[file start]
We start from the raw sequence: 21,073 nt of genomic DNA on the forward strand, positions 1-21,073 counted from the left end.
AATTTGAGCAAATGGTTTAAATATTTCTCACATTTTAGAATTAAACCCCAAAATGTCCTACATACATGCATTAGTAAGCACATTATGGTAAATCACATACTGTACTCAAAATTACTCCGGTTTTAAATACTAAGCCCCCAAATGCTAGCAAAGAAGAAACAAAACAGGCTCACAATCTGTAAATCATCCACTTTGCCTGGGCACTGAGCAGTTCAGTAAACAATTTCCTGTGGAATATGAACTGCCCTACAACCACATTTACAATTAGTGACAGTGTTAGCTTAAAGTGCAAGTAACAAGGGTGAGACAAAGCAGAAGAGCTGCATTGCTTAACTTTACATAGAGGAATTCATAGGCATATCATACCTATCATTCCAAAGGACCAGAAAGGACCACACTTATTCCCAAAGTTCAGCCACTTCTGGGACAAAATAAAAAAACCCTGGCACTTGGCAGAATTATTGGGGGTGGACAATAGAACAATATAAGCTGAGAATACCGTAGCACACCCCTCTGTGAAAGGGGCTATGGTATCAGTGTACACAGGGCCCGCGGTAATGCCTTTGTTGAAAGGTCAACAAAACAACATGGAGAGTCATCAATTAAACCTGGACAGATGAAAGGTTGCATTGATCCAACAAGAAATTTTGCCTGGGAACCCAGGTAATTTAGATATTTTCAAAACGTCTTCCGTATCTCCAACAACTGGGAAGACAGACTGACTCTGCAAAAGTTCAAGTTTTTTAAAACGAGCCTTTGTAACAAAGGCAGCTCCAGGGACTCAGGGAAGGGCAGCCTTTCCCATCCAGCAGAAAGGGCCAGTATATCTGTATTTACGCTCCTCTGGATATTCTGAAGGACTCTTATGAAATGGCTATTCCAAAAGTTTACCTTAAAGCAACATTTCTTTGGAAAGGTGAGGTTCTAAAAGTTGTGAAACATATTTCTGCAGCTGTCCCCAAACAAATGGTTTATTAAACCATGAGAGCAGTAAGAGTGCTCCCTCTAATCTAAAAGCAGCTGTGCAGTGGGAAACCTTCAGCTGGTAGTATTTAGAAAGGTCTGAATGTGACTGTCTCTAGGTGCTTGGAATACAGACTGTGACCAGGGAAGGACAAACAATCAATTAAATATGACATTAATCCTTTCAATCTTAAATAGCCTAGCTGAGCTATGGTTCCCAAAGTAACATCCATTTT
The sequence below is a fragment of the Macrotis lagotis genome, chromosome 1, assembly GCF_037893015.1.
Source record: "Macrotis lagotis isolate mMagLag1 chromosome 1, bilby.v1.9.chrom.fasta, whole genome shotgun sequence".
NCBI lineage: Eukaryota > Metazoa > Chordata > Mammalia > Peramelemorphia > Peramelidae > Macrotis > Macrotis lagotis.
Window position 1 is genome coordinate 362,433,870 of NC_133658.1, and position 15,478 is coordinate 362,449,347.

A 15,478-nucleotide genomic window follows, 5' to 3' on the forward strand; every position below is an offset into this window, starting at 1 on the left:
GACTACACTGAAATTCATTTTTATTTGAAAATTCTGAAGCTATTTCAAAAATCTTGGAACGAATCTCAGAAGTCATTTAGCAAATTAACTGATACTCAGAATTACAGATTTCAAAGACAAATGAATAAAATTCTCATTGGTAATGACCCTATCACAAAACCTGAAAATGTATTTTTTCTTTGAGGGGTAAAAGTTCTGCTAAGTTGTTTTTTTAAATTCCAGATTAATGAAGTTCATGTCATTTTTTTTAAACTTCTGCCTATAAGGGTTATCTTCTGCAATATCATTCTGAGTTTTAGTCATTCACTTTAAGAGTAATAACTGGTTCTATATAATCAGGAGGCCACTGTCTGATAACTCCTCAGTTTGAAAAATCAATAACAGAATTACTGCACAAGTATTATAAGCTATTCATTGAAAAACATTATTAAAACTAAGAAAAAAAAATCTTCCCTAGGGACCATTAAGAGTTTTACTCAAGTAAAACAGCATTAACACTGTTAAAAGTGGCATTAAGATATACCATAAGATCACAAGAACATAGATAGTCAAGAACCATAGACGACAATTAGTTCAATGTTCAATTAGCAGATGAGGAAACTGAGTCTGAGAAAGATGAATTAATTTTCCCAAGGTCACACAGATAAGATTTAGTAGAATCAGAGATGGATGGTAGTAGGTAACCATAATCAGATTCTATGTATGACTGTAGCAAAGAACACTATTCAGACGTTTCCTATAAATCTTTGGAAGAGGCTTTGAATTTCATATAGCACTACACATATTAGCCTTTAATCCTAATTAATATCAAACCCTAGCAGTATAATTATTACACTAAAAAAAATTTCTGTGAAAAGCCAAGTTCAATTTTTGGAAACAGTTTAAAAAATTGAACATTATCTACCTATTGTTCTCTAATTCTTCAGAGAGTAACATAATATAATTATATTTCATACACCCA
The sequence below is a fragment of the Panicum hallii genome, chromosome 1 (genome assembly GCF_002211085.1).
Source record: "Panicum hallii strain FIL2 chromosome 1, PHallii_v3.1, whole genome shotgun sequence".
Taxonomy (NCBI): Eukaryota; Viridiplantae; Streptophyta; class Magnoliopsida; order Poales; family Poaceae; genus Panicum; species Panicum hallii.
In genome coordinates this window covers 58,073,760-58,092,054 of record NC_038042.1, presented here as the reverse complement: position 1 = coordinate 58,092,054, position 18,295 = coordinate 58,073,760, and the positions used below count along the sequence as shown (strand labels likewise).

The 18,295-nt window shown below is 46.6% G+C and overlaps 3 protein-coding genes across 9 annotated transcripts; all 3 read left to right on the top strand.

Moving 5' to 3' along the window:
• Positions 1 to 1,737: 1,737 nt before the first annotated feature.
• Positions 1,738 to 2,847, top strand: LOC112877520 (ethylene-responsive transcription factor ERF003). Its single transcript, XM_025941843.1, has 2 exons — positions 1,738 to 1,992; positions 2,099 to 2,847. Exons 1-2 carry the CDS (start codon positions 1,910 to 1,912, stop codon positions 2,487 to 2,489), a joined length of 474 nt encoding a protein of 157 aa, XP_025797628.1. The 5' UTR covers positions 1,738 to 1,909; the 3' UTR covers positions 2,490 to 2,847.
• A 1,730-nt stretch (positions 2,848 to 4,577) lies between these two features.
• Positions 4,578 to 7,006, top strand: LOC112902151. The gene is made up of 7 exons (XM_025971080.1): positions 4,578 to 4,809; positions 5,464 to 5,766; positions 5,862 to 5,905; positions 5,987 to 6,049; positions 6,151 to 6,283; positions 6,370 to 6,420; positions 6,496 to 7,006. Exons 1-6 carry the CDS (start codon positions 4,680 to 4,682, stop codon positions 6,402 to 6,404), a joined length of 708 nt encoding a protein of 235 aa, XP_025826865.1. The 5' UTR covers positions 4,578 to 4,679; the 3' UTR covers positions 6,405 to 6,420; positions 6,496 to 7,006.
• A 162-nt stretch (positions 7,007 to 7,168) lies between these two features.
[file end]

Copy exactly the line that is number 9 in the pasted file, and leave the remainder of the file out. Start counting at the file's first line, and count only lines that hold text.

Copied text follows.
The sequence below is a fragment of the Panicum hallii genome, chromosome 1 (genome assembly GCF_002211085.1).